It is also written for Christians in that its focus is on whether Christian faith has the status of knowledge or is something Is god even real than that. I argue that it is, indeed, knowledge whenever some ificant cluster of Christian beliefs is experienced as self-evident and that cluster includes or presupposes God's reality.
Whenever that happens, those beliefs are justified and so count as knowledge, not blind trust. This conclusion is not, however, presented as a proof of God's existence. In fact, I argue that Is god even real existence cannot be proven - though it can be known. Nor am I assuming that knowledge must be defined as justified true belief. Including the truth of a belief in the definition of knowledge is analogous to defining veridical perception as normal perception of something that really exists.
In both cases it can only be more of the same kind of experience that first produced a belief or a perception that could possibly provide the criteria for determining that the belief is true or the perception is veridical. Thus including the truth of a belief in the definition of knowledge makes every knowledge claim either hopelessly circular or entangled in an infinite regress.
For these reasons I take knowledge to be justified belief, and argue here that the experience of a belief's self-evidence counts as justification.
The Christian view of the grounds of belief in God. The question taken up in this essay can be posed this way: On what ground do we believe that the only true Divinity is the Triune Creator God who manifested himself incarnate in Jesus Christ? Often the first answer I get is: 'Belief in God's reality is a matter of faith; we take it on faith that God exists'. And because this is such a widely accepted answer, it is all the more important to see right away why it is sorely in need of clarification.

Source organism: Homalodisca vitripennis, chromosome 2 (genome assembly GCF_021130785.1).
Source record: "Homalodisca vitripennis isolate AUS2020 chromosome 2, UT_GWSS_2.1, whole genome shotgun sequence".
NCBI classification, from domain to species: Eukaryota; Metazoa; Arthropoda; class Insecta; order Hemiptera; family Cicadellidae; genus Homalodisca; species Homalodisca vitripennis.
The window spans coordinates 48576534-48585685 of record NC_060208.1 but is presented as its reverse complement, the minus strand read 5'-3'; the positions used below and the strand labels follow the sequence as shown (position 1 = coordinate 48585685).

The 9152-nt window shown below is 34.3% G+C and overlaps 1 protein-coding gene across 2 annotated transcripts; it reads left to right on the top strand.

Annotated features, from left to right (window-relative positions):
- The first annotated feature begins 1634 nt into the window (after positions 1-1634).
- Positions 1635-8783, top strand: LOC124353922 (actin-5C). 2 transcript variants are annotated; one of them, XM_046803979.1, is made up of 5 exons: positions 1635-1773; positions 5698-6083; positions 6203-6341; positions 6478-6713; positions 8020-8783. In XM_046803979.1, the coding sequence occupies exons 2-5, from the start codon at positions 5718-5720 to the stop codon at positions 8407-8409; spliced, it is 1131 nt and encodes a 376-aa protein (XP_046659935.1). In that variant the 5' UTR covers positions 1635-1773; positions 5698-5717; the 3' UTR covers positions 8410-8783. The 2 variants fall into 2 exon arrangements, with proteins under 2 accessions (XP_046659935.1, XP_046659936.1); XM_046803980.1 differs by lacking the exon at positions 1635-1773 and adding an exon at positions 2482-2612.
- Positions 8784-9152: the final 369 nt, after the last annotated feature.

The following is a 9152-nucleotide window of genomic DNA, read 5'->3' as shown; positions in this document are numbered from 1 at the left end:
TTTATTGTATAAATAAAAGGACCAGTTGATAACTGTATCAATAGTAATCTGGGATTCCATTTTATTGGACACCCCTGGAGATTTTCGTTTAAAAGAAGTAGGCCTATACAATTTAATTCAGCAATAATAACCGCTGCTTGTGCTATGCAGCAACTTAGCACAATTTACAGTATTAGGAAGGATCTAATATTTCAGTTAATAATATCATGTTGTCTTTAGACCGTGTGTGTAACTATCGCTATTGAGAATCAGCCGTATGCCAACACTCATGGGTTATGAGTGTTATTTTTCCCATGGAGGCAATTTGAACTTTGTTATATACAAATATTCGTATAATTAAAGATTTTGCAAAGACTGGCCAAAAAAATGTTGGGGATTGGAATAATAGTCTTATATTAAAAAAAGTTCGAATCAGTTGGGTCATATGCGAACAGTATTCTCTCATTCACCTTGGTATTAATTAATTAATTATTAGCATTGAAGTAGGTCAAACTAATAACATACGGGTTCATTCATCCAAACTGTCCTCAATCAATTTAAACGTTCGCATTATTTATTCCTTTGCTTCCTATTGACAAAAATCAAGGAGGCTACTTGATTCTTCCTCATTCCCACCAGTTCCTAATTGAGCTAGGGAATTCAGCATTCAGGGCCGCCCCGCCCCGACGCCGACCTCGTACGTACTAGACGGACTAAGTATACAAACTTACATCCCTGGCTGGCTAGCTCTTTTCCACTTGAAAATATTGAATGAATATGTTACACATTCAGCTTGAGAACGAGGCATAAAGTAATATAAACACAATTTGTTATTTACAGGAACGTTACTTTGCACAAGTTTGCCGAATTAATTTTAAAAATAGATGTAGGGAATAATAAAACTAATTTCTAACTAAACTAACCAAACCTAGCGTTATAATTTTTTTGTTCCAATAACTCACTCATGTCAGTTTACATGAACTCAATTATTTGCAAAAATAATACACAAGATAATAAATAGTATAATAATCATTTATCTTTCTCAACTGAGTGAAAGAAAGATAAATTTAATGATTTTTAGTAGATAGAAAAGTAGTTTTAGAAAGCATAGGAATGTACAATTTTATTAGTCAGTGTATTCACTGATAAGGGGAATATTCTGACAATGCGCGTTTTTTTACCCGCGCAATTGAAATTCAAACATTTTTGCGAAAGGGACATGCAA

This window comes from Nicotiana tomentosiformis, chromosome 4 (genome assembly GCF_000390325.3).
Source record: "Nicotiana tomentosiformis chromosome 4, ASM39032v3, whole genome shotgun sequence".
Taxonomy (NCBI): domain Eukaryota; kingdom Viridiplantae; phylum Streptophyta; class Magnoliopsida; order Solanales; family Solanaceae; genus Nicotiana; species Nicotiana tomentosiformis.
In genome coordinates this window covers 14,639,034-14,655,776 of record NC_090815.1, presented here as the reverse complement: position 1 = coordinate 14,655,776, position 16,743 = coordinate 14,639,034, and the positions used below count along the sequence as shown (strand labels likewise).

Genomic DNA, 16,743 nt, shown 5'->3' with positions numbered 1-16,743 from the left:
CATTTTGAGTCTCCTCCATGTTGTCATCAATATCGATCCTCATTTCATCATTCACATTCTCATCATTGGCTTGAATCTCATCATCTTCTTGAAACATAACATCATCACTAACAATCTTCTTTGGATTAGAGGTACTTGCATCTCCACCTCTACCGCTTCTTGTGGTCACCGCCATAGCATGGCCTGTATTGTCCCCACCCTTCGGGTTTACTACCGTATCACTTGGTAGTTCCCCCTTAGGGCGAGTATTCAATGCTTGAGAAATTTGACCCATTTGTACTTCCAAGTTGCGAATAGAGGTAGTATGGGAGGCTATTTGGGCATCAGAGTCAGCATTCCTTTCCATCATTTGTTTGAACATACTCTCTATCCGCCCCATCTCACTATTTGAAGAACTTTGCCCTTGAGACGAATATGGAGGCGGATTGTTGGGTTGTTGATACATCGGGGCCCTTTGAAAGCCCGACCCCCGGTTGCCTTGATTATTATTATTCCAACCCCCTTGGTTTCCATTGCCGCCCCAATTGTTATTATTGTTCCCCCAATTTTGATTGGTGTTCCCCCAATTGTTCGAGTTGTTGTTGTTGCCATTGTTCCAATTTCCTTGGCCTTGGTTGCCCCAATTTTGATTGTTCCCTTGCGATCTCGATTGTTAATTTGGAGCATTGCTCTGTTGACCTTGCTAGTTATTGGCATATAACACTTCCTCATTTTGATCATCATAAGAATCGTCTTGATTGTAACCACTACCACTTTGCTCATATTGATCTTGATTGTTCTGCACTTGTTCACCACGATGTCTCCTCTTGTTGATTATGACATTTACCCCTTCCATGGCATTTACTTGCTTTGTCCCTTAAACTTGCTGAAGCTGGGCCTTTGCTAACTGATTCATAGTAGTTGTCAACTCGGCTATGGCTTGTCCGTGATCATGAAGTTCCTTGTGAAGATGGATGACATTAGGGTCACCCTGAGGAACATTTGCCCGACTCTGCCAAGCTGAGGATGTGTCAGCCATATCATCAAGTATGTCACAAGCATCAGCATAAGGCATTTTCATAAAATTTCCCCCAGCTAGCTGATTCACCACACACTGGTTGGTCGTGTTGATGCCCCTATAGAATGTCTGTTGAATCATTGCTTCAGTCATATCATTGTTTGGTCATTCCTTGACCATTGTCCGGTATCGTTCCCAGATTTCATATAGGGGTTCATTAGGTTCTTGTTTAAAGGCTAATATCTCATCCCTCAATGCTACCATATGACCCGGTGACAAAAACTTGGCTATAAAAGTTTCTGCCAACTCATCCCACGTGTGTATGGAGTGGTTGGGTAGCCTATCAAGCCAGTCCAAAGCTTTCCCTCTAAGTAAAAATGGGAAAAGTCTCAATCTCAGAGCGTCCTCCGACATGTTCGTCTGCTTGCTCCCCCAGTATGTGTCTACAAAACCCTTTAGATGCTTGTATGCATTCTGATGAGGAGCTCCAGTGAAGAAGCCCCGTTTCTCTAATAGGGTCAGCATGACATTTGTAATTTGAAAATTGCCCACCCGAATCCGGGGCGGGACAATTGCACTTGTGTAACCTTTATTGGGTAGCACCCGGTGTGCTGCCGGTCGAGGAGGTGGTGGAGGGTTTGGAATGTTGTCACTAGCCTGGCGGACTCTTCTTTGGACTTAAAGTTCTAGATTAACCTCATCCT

This clarification is necessary because there are so many misunderstandings about the meaning of the word 'faith' as it is used in connection with religious belief. For example, Mark Twain once quipped that 'Faith is believin' what you know ain't so' and many other writers have done almost as badly. So it is important that we take some time to see how the writers of the New Testament use the term.
The first clarification is that they never use 'faith' in any of the senses just mentioned. No one can possibly believe what he or she knows to be false, and no New Testament writer uses 'faith' to mean belief against evidence, Is god even real beyond the evidence, or a blind 'leap of faith'. The second clarification concerns the way the meaning of the term 'faith' was transformed by New Testament writers. Every writer of the New Testament was, so far as we know, an observant Jew who had come to believe that Jesus was the promised Messiah.
Not surprisingly, they all show great familiarity with the Old Testament OT. But the term 'faith' appears only once in the entire Old Testament! That single occurrence is in the prophet Habakkuk, where he says: 'The just shall live by faith. How are we to understand this difference? Why do New Testament writers make prolific use of a term that had played almost no role in their religious life prior to becoming Christians? The need for a new term for religious belief was the same need that required those authors to write in Greek rather than in Hebrew: the gospel of Jesus Is god even real was to be good news not only for Jews but Is god even real the entire gentile world as well.